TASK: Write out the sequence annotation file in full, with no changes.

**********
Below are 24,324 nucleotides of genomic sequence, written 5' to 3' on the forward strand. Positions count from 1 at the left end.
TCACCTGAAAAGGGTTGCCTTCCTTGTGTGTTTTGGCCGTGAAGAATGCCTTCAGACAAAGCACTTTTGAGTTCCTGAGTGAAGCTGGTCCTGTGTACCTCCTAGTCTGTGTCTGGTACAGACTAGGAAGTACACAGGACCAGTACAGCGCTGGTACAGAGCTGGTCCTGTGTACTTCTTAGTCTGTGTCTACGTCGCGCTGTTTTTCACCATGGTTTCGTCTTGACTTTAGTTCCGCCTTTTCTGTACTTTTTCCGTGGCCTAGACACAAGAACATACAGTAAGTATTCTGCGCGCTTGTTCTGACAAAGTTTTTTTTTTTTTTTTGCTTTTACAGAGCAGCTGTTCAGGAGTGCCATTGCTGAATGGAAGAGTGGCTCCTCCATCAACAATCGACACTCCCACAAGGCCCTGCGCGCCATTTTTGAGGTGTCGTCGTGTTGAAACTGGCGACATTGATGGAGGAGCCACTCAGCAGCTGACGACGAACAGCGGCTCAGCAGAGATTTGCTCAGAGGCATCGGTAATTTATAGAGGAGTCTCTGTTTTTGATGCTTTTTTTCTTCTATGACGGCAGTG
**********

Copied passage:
Below are 24,324 nucleotides of genomic sequence, written 5' to 3' on the forward strand. Positions count from 1 at the left end.
TCACCTGAAAAGGGTTGCCTTCCTTGTGTGTTTTGGCCGTGAAGAATGCCTTCAGACAAAGCACTTTTGAGTTCCTGAGTGAAGCTGGTCCTGTGTACCTCCTAGTCTGTGTCTGGTACAGACTAGGAAGTACACAGGACCAGTACAGCGCTGGTACAGAGCTGGTCCTGTGTACTTCTTAGTCTGTGTCTACGTCGCGCTGTTTTTCACCATGGTTTCGTCTTGACTTTAGTTCCGCCTTTTCTGTACTTTTTCCGTGGCCTAGACACAAGAACATACAGTAAGTATTCTGCGCGCTTGTTCTGACAAAGTTTTTTTTTTTTTTTTGCTTTTACAGAGCAGCTGTTCAGGAGTGCCATTGCTGAATGGAAGAGTGGCTCCTCCATCAACAATCGACACTCCCACAAGGCCCTGCGCGCCATTTTTGAGGTGTCGTCGTGTTGAAACTGGCGACATTGATGGAGGAGCCACTCAGCAGCTGACGACGAACAGCGGCTCAGCAGAGATTTGCTCAGAGGCATCGGTAATTTATAGAGGAGTCTCTGTTTTTGATGCTTTTTTTCTTCTATGACGGCAGTG